Saturday, April 22, 2006


High up in the Cuchumatán Mountains of Guatemala is the small Mayan indigenous town of Todos Santos. (Spanish for "All Saints") Located at about 2500m elevation (more than 8200 feet), the climate is quite chilly, and we needed lots of extra blankets at night!

We arrived in Todos Santos during the middle of Semana Santa (Holy Week), and the locals were celebrating in full force. Dozens of men were staggering around the main street in blind drunkenness, and we were a little worried that the town might be too crazy for us to stay. Fortunately, it was all in good fun, and only a bit annoying after we got settled in our hotel, as impromptu marimba concerts sprang up on the street outside at various hours of the night, complete with fireworks, singing and cheering.

We stayed at the Casa Familiar, a cheap friendly hostel that featured an outdoor cafe with a beautiful view of the town. (note: this photo used without permission from Guate360)

This was the view as we ate dinner outside our room during the sunset.

One of the interesting attractions of Todos Santos is the devoutly traditional customs still followed by the locals. The local language is Mam, one of the more than 2 dozen Mayan dialects in use throughout the country; in Todos Santos, Mam seems to be much more common than Spanish.

While traditional dress is still common among women all over Guatemala, Todos Santos is one of the few places in Guatemala where the men still wear the traditional style of dress. Here, the customary dress for the men includes red-striped pants and a hat with a blue band.

Even teenage and young boys wear the traditional dress here.

While in Todos Santos, we decided to take advantage of the surrounding mountains and do some hiking. Unfortunately, cloud cover was the norm, and we had to go about 20 miles from town to get above the clouds, in one of the highest parts of the whole country.
From here above some of the clouds, we started our hike up to "La Torre" (The Tower), the highest non-volcanic peak in Central America, more than 11,000 feet in elevation.

The trail took us through a variety of juniper and agave, set amongst fields of boulders.

Near the top of the mountain, the terrain became distinctly alpine.

After 1-1/2 hours of hiking, we reached the summit, where we found (surprise!) a radio tower with dirt road leading to it from the other side of the mountain. It turns out we probably could have driven to the top! Oh well, the hike was beautiful.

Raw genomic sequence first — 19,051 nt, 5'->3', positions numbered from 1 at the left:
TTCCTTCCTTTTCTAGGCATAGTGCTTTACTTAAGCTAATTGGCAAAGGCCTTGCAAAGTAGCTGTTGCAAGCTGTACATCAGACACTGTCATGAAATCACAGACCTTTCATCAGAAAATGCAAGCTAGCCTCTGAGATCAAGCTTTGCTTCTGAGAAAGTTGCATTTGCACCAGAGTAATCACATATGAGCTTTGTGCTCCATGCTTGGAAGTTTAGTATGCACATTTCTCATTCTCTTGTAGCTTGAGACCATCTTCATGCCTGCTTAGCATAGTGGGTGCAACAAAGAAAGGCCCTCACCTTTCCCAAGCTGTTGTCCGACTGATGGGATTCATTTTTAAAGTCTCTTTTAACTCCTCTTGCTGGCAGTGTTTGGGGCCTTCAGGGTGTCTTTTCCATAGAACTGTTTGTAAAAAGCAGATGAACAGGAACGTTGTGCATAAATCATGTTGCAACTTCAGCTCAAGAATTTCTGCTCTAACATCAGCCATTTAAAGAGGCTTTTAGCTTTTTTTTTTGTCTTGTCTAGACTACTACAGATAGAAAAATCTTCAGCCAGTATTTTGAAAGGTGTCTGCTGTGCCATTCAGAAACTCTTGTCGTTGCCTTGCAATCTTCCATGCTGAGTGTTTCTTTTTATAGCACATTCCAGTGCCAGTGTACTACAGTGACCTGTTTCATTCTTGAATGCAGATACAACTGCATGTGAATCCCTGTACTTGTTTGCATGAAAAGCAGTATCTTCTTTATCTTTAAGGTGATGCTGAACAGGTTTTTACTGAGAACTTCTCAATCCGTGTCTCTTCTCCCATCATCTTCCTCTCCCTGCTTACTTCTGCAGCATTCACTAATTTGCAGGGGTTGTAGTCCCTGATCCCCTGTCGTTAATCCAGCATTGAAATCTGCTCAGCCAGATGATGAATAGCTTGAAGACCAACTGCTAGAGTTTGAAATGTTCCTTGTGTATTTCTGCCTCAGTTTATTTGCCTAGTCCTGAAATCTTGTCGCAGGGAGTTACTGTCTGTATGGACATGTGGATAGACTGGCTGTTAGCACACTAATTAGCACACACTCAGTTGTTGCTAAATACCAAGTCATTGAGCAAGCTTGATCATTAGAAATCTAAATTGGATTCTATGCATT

There was even a flimsly wooden "table" at the summit where we could sit and take in the view. (mostly clouds) During a clear day, we're told that you can see up to 5 of Guatemala's volcanic peaks in the distance.

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Up in the mountains along the border between Mexico and Guatemala lies a national park called Lagos de Montebello (Lakes of Montebello). Consisting of more than 50 small lakes in a beautiful forest setting, the park was a nice place to visit during the recent Semana Santa (Holy Week), when Rob had the week off from work.

Each lake seems to feature a different, distinctive color, and in most of the ones we saw, the water was surprisingly clear. In the photo above, you can see a submerged tree several meters below the lake's surface.

During our 2-day stay, we enjoyed plenty of hiking and cool, refreshing mountain air. We were hoping to do some swimming, but unfortunately the weather was too cloudy and cool for that.

Some of the lakes offer rides on primitive rafts ("balsas") made from local trees.

Despite the crude construction, these rafts are much less likely to tip over than a canoe. Of course the trade-off is that they're much slower and less maneuverable.

Our raft trip took us to the base of this towering cliff...

...where we got a look through the beautifully clear water at this underwater cave. According to our guide, the cave connects to another lake on the other side of the cliff, less than a half a mile away. With the right equipment, you could SCUBA dive from this lake to the other lake.